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Monthly Archives: December 2016

7 Safe Destinations for Solo Female Travelers

Wales

This country in the west of the United Kingdom has an amazing landscape and an even more amazing cultural history. If you’re interested in the King Arthur mythology, you’ll find a number of important sites from those texts. If you’re into outdoor sports, try a solo hike on the Pembrokeshire coast. Cardiff, the capitol, also offers a number of theaters (including the famous Millennium Center), museums, sports arenas, and shopping centers.

Canada

Almost all of my trips to Canada have been solo journeys and I’ve always felt extremely safe. In Quebec, you’ll find a huge cinematic and television culture like the Festival of International Short Film, as well as the famous winter Carnavale in Quebec City. Ontario houses the country’s largest city, Toronto, whose theater, music, and comedy venues are comparable in both quality and number to those in New York City.

The number of national parks, from Niagara Falls to Mount Revelstoke’s 1,000-year old forest, will give you plenty opportunities to hike, camp, ski, surf, and star-gaze. Wildlife lovers, like myself, often find Canada to be one of the best places to head out into the wilderness.

From spending the day with wild grizzly bears and getting up-close and personal with puffins to kayaking and snorkeling with whales, I’ve had some of my most magical solo (and non-solo) wildlife experiences in Canada. There’s plenty of tour operators who provide amazing outdoor experiences in this country, so you don’t need to worry about being completely alone in the wild.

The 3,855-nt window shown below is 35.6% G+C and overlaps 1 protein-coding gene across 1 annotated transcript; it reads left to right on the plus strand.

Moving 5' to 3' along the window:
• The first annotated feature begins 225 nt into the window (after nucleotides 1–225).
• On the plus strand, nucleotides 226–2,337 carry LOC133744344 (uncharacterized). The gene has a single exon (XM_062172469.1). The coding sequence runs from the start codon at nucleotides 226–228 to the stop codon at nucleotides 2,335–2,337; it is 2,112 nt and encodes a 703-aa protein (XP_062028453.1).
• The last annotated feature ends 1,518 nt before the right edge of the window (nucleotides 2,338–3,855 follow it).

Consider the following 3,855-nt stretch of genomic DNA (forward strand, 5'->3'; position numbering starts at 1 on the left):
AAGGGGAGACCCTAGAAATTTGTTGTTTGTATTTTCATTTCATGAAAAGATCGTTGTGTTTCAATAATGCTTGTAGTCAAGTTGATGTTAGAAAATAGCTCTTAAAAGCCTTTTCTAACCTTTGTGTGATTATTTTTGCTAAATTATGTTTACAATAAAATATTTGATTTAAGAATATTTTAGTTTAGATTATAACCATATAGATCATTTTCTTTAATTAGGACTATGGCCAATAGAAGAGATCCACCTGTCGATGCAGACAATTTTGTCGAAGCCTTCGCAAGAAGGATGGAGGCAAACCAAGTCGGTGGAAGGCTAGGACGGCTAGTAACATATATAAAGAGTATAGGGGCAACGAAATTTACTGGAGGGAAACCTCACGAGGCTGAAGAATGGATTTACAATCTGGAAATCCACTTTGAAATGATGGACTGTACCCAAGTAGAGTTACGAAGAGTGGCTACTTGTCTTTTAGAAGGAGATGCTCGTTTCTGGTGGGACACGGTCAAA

Costa Rica

This country is excellent for ecotourists and those looking to learn more about sustainability — also, those looking to enjoy some aquatic fun! Watch and help sea turtles at their nesting grounds in Tortugero National Park or surf amazing waves at Playa Bonita. Costa Rica is also quickly becoming known for its large number of thermal spas, hot springs, and yoga retreats. What’s better than a solo yoga retreat?

Bali

Though some of the other Indonesian islands can be more conservative, intercultural Bali is a great and accepting place to travel on one’s own. With amazing beaches and underwater exploration sites like the USS Liberty shipwreck, it makes a perfect place for snorkel and scuba adventures. There are many carved temple sites to explore, including the famous Sacred Monkey Forest Sanctuary.

Nepal

For the intrepid female explorer, Nepal’s wide range of adventure tourism opportunities are perfect. Since adventure and ecotourism make up a large portion of Nepal’s economy, there are lots of opportunities to meet with an adventure tourism agency or hire a local Sherpa to bring you hiking up the Himalayans or exploring the wilderness.

I spent two weeks with a local guide, visiting tiny remote villages such as Dhading and Sankhu, meeting locals who made a bigger impact on me than any stunning vista ever could. I won’t lie, my visit to Nepal was trying at times, but the people were always warm and welcoming.

Australia